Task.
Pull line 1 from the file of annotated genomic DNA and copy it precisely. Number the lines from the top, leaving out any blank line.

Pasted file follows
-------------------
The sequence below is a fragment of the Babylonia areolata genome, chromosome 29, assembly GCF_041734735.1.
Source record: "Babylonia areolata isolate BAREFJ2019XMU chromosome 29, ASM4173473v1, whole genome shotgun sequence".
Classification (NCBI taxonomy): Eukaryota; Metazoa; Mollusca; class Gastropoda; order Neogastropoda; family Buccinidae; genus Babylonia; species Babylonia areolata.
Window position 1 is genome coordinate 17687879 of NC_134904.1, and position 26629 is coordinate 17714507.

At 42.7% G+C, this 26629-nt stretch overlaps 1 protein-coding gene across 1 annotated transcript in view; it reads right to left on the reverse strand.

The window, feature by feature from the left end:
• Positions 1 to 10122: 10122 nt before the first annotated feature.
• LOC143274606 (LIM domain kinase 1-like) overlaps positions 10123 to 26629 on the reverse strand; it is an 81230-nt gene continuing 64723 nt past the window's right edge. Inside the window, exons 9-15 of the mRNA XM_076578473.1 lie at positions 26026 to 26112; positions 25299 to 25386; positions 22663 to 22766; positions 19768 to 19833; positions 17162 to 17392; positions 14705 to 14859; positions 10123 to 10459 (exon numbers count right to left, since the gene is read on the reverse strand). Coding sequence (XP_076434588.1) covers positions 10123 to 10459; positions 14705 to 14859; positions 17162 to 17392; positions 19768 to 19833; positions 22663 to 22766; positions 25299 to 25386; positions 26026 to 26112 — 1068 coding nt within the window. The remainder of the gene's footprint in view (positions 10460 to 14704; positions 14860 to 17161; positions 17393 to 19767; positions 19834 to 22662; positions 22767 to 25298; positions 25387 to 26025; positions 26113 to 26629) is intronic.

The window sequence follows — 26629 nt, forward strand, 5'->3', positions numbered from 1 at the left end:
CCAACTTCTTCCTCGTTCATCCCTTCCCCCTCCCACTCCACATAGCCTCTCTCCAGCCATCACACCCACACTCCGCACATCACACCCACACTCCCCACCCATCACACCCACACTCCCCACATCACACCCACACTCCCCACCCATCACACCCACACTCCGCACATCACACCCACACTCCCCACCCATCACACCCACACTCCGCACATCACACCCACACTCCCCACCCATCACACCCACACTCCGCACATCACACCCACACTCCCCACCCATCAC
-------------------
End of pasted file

The sequence below is a fragment of the Babylonia areolata genome, chromosome 29, assembly GCF_041734735.1.